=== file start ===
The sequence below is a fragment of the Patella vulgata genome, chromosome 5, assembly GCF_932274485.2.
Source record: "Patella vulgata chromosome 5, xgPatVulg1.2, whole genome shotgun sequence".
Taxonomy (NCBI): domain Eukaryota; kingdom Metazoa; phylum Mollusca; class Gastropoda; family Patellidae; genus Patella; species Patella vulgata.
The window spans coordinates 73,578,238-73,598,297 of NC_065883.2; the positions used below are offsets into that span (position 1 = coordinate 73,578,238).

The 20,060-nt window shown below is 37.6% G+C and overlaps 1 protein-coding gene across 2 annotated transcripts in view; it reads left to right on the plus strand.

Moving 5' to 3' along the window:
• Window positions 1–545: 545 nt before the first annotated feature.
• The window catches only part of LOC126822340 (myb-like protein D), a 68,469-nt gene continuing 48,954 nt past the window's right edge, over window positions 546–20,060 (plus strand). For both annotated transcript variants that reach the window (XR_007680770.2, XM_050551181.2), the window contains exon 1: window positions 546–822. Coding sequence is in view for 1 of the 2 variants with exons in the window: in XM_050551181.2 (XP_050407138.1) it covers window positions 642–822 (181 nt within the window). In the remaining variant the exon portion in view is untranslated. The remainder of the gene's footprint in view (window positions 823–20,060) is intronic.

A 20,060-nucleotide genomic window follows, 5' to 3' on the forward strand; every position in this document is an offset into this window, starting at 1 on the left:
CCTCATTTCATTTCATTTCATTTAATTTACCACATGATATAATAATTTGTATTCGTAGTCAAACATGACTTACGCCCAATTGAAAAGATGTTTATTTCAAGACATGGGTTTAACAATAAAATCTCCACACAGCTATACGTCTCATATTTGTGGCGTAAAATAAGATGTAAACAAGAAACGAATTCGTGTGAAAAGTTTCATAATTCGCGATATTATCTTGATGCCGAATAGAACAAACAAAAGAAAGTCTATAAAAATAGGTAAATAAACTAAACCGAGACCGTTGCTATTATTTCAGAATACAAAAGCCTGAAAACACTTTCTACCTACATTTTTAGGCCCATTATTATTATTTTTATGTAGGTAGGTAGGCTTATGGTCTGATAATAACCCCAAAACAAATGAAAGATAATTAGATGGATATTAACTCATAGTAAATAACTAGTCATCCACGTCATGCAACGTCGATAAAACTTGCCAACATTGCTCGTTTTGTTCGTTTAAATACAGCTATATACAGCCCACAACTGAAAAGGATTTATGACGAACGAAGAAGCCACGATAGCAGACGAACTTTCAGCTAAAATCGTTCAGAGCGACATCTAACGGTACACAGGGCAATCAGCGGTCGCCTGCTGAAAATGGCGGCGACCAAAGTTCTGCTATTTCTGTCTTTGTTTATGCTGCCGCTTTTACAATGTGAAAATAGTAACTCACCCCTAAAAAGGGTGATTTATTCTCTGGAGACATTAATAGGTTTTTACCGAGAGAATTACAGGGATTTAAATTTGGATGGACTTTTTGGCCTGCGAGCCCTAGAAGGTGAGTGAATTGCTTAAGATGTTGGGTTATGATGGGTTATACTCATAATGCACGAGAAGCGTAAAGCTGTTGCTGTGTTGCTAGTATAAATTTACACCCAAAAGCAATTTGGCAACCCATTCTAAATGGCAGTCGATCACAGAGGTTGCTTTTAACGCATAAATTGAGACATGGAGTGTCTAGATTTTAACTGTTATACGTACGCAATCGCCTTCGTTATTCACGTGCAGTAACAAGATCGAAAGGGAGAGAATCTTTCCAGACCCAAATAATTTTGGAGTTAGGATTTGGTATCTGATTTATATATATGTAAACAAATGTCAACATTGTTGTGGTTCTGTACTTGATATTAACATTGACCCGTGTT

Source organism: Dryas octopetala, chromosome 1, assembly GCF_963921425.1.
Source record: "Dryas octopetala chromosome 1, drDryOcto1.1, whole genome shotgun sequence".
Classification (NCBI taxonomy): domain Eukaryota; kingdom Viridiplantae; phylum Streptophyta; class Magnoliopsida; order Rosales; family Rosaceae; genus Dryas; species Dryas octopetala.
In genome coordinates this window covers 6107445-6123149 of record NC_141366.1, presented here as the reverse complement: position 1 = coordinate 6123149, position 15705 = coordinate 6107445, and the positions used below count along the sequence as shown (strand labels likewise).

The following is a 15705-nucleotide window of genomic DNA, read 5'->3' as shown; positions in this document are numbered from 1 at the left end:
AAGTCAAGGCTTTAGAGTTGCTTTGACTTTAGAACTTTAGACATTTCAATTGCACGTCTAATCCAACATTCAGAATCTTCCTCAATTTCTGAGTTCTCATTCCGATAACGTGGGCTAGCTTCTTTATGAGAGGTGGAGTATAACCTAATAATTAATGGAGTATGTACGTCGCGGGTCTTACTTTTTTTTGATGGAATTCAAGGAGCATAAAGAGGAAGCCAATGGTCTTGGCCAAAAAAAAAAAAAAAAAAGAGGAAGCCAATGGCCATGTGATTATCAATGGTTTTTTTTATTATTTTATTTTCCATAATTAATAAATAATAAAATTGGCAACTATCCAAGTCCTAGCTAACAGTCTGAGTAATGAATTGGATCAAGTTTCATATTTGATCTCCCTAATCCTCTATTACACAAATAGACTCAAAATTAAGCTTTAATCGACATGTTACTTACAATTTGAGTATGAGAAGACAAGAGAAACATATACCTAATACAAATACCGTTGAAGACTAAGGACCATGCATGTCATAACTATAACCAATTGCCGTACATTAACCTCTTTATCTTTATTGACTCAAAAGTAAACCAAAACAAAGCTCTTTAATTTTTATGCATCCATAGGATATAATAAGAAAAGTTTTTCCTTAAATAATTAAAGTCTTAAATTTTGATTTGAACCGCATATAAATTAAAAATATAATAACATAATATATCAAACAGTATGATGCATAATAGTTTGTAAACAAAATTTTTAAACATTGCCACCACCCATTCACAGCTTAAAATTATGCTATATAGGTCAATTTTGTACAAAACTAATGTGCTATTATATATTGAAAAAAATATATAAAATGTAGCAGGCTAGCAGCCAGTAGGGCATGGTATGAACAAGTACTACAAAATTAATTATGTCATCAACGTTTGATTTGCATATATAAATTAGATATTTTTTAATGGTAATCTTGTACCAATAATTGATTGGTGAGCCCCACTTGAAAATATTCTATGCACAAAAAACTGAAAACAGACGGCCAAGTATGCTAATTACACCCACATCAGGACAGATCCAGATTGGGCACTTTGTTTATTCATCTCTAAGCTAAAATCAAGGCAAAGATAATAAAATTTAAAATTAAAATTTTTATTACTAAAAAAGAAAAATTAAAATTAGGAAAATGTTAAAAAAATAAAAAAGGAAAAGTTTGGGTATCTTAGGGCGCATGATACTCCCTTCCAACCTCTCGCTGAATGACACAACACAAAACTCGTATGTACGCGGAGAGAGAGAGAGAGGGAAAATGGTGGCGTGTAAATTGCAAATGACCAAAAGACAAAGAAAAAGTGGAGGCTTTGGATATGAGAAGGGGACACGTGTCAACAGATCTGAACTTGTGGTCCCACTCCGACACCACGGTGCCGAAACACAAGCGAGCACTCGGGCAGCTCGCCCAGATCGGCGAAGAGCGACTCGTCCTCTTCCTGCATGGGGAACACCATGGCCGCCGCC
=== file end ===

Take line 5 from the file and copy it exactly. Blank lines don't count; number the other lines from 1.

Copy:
The 20,060-nt window shown below is 37.6% G+C and overlaps 1 protein-coding gene across 2 annotated transcripts in view; it reads left to right on the plus strand.